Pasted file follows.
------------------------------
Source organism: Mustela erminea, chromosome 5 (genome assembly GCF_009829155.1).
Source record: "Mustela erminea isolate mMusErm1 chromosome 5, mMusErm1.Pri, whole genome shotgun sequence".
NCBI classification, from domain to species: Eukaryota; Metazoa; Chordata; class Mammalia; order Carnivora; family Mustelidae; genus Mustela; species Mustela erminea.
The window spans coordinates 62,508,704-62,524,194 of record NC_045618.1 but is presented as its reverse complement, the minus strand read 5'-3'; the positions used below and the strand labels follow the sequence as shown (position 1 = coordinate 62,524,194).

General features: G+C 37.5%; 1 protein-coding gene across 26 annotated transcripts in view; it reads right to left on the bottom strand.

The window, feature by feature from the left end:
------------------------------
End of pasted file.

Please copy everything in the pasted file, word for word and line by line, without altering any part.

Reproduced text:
Source organism: Mustela erminea, chromosome 5 (genome assembly GCF_009829155.1).
Source record: "Mustela erminea isolate mMusErm1 chromosome 5, mMusErm1.Pri, whole genome shotgun sequence".
NCBI classification, from domain to species: Eukaryota; Metazoa; Chordata; class Mammalia; order Carnivora; family Mustelidae; genus Mustela; species Mustela erminea.
The window spans coordinates 62,508,704-62,524,194 of record NC_045618.1 but is presented as its reverse complement, the minus strand read 5'-3'; the positions used below and the strand labels follow the sequence as shown (position 1 = coordinate 62,524,194).

General features: G+C 37.5%; 1 protein-coding gene across 26 annotated transcripts in view; it reads right to left on the bottom strand.

The window, feature by feature from the left end: